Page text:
Re: iptables and pptp - dialin
I have major problems setting up a ruleset of iptables rules for DSL
I'm using pptp to connect to my ISP. On the web, I have found a number
example configs... (of course I had a look at the docs :-)
Thats what I have got so far, but the connection is closed a few moments
applying the rules:
$IPTABLES -t filter -A INPUT -i $EXTIF -p tcp --dport 1723 -j ACCEPT
$IPTABLES -t filter -A INPUT -i $EXTIF -p gre -j ACCEPT
$IPTABLES -t filter -A FORWARD -i $EXTIF -o $INTIF -s $INTIP -d $INTIP
$IPTABLES -t filter -A FORWARD -o $EXTIF -i $INTIF -s $INTIP -d $INTIP
Try using a program(firehol) for setting up your firewall.
line 1+2 is more or less clear, but isn't there a OUTPUT necessary? And
are line 3+4 good vor? Do I have to set up a rule for the server IP
THX for any help
User against TCPA and public surveillance:
! This mail was sent using 100% recycled electrons.
I think you need to re read the way iptables works with the examples at the
bottom that I found very helpful trying to set up a firewall for the first
time, ( I couldnt get started with Firehol as I didnt have an already
working iptables config (I think thats what Firehol wanted anyway as it just
wouldnt run any configs I tried to input...? anyway I found that iptables
was actually ok itself once I found a basic "how to" written for a human
laymen not a robot!.. like a lot of Linux....ahem..)
I have 3 pdfs if you wish, at 600k each that explain the basics of iptables
very well - I can mail you if you like - let me know..
It seems that rules 3+4 below are a repeat and that you've made the source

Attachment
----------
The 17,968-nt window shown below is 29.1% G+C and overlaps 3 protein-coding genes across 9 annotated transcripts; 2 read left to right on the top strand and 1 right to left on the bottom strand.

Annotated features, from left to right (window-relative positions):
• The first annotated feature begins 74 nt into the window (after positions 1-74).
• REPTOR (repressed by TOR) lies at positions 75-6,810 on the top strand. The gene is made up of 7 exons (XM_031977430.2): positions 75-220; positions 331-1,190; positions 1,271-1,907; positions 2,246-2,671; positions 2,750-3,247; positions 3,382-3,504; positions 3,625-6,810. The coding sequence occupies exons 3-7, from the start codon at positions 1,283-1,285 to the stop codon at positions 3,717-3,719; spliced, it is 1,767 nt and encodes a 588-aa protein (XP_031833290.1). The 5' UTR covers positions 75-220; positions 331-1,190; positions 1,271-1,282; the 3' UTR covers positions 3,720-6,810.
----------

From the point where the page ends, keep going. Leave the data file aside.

the same as the destination, forwarding to itself??
Also gre relates to your ppp0 device when its offline doesnt it? It does
with my USB modem anyway... Therefore that line would be meaningless once
you tried to connect as there then is no device of that name...? Apart from
its named after the -p and "gre" isnt a protocol either is it - you need
icmp (ping), tcp or udp etc there.
OUTPUT chain is ONLY for any internally (host) generated comms to either the
input or the output interfaces ie both interfaces can be input or output
from the hosts viewpoint.
INPUT chain is for data entering the host from "outside" on either the input
(egLAN) or the output (egINTERNET) interface
FORWARD chain "crosses" inside the host to and from the input and output
interfaces ( I view it as effectively bypassing the host after being checked
at the borders)
Just start from scratch with
#iptables -F INPUT
to flush all rules from the INPUT chain, then build them up one at a time
after setting the default policy to ACCEPT from DENY for each chain if
neccessary for: INPUT, OUTPUT, and FORWARD chains.
You may find naming your devices less confusing by naming them eth0, eth1;
or eth0, ppp0; depending how your ADSL is setup. Use